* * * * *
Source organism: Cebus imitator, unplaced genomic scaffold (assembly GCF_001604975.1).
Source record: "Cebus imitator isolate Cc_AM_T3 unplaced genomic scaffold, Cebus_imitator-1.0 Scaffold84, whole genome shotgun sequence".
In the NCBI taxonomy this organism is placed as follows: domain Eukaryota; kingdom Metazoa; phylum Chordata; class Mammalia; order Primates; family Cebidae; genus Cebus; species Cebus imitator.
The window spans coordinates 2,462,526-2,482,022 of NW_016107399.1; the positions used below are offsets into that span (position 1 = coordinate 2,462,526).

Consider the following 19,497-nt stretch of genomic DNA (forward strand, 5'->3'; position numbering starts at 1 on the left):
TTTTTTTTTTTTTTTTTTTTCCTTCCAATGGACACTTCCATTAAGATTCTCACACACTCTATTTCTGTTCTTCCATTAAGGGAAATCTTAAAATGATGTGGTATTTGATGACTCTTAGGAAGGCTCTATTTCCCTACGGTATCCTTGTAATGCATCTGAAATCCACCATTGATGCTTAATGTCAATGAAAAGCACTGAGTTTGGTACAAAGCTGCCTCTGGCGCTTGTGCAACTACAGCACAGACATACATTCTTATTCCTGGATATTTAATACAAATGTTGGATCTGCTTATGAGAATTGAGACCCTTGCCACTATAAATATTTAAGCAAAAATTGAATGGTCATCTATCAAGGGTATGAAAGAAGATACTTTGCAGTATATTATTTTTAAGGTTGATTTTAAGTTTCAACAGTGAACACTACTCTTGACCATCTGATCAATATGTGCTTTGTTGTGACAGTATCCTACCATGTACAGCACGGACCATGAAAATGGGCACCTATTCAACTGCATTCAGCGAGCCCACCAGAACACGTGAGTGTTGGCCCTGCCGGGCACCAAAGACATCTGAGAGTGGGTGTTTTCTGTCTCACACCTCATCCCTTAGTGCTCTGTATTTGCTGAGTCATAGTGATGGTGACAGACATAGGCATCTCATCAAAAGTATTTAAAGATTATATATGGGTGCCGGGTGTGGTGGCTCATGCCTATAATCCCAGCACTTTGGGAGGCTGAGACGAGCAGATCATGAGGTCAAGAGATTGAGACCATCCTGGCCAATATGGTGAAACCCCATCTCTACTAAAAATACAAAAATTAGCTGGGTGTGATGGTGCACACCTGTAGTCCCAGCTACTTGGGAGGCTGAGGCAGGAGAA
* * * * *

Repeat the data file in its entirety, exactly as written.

Source organism: Cebus imitator, unplaced genomic scaffold (assembly GCF_001604975.1).
Source record: "Cebus imitator isolate Cc_AM_T3 unplaced genomic scaffold, Cebus_imitator-1.0 Scaffold84, whole genome shotgun sequence".
In the NCBI taxonomy this organism is placed as follows: domain Eukaryota; kingdom Metazoa; phylum Chordata; class Mammalia; order Primates; family Cebidae; genus Cebus; species Cebus imitator.
The window spans coordinates 2,462,526-2,482,022 of NW_016107399.1; the positions used below are offsets into that span (position 1 = coordinate 2,462,526).

Consider the following 19,497-nt stretch of genomic DNA (forward strand, 5'->3'; position numbering starts at 1 on the left):
TTTTTTTTTTTTTTTTTTTTCCTTCCAATGGACACTTCCATTAAGATTCTCACACACTCTATTTCTGTTCTTCCATTAAGGGAAATCTTAAAATGATGTGGTATTTGATGACTCTTAGGAAGGCTCTATTTCCCTACGGTATCCTTGTAATGCATCTGAAATCCACCATTGATGCTTAATGTCAATGAAAAGCACTGAGTTTGGTACAAAGCTGCCTCTGGCGCTTGTGCAACTACAGCACAGACATACATTCTTATTCCTGGATATTTAATACAAATGTTGGATCTGCTTATGAGAATTGAGACCCTTGCCACTATAAATATTTAAGCAAAAATTGAATGGTCATCTATCAAGGGTATGAAAGAAGATACTTTGCAGTATATTATTTTTAAGGTTGATTTTAAGTTTCAACAGTGAACACTACTCTTGACCATCTGATCAATATGTGCTTTGTTGTGACAGTATCCTACCATGTACAGCACGGACCATGAAAATGGGCACCTATTCAACTGCATTCAGCGAGCCCACCAGAACACGTGAGTGTTGGCCCTGCCGGGCACCAAAGACATCTGAGAGTGGGTGTTTTCTGTCTCACACCTCATCCCTTAGTGCTCTGTATTTGCTGAGTCATAGTGATGGTGACAGACATAGGCATCTCATCAAAAGTATTTAAAGATTATATATGGGTGCCGGGTGTGGTGGCTCATGCCTATAATCCCAGCACTTTGGGAGGCTGAGACGAGCAGATCATGAGGTCAAGAGATTGAGACCATCCTGGCCAATATGGTGAAACCCCATCTCTACTAAAAATACAAAAATTAGCTGGGTGTGATGGTGCACACCTGTAGTCCCAGCTACTTGGGAGGCTGAGGCAGGAGAA